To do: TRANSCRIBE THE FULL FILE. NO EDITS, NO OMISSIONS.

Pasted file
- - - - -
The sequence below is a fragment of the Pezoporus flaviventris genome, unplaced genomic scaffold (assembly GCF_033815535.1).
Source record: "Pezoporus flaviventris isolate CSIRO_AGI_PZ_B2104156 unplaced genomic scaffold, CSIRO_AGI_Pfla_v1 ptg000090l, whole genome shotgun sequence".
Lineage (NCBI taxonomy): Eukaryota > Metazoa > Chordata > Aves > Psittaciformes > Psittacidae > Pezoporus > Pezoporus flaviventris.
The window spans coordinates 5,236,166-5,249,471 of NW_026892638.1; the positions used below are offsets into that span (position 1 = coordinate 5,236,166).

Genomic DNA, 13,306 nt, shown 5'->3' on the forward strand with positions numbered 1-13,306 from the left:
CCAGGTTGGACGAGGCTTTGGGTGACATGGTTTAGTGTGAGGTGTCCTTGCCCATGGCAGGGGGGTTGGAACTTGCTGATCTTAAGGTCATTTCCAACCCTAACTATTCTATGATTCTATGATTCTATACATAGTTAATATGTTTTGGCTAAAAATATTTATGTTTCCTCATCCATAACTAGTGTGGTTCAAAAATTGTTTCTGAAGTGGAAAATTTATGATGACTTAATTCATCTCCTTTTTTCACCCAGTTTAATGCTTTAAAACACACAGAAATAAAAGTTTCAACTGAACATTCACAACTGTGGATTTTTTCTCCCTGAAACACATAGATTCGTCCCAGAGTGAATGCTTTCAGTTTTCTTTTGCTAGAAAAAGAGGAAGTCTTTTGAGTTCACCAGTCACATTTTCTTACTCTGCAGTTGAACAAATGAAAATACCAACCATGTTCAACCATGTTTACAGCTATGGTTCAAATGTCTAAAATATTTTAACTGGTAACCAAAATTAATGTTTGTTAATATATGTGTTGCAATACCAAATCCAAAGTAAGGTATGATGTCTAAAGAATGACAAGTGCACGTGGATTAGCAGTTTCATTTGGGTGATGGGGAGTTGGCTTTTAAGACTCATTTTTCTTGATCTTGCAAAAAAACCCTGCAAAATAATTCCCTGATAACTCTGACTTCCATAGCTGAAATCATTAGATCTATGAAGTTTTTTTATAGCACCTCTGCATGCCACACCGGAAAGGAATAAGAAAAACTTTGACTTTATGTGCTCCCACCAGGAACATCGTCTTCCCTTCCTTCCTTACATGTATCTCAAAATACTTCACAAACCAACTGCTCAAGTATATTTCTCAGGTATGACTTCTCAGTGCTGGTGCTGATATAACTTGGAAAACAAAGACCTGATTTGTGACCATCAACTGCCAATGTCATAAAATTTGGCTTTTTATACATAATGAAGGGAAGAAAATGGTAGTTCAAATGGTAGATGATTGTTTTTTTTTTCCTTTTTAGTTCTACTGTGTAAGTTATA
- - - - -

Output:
The sequence below is a fragment of the Pezoporus flaviventris genome, unplaced genomic scaffold (assembly GCF_033815535.1).
Source record: "Pezoporus flaviventris isolate CSIRO_AGI_PZ_B2104156 unplaced genomic scaffold, CSIRO_AGI_Pfla_v1 ptg000090l, whole genome shotgun sequence".
Lineage (NCBI taxonomy): Eukaryota > Metazoa > Chordata > Aves > Psittaciformes > Psittacidae > Pezoporus > Pezoporus flaviventris.
The window spans coordinates 5,236,166-5,249,471 of NW_026892638.1; the positions used below are offsets into that span (position 1 = coordinate 5,236,166).

Genomic DNA, 13,306 nt, shown 5'->3' on the forward strand with positions numbered 1-13,306 from the left:
CCAGGTTGGACGAGGCTTTGGGTGACATGGTTTAGTGTGAGGTGTCCTTGCCCATGGCAGGGGGGTTGGAACTTGCTGATCTTAAGGTCATTTCCAACCCTAACTATTCTATGATTCTATGATTCTATACATAGTTAATATGTTTTGGCTAAAAATATTTATGTTTCCTCATCCATAACTAGTGTGGTTCAAAAATTGTTTCTGAAGTGGAAAATTTATGATGACTTAATTCATCTCCTTTTTTCACCCAGTTTAATGCTTTAAAACACACAGAAATAAAAGTTTCAACTGAACATTCACAACTGTGGATTTTTTCTCCCTGAAACACATAGATTCGTCCCAGAGTGAATGCTTTCAGTTTTCTTTTGCTAGAAAAAGAGGAAGTCTTTTGAGTTCACCAGTCACATTTTCTTACTCTGCAGTTGAACAAATGAAAATACCAACCATGTTCAACCATGTTTACAGCTATGGTTCAAATGTCTAAAATATTTTAACTGGTAACCAAAATTAATGTTTGTTAATATATGTGTTGCAATACCAAATCCAAAGTAAGGTATGATGTCTAAAGAATGACAAGTGCACGTGGATTAGCAGTTTCATTTGGGTGATGGGGAGTTGGCTTTTAAGACTCATTTTTCTTGATCTTGCAAAAAAACCCTGCAAAATAATTCCCTGATAACTCTGACTTCCATAGCTGAAATCATTAGATCTATGAAGTTTTTTTATAGCACCTCTGCATGCCACACCGGAAAGGAATAAGAAAAACTTTGACTTTATGTGCTCCCACCAGGAACATCGTCTTCCCTTCCTTCCTTACATGTATCTCAAAATACTTCACAAACCAACTGCTCAAGTATATTTCTCAGGTATGACTTCTCAGTGCTGGTGCTGATATAACTTGGAAAACAAAGACCTGATTTGTGACCATCAACTGCCAATGTCATAAAATTTGGCTTTTTATACATAATGAAGGGAAGAAAATGGTAGTTCAAATGGTAGATGATTGTTTTTTTTTTCCTTTTTAGTTCTACTGTGTAAGTTATA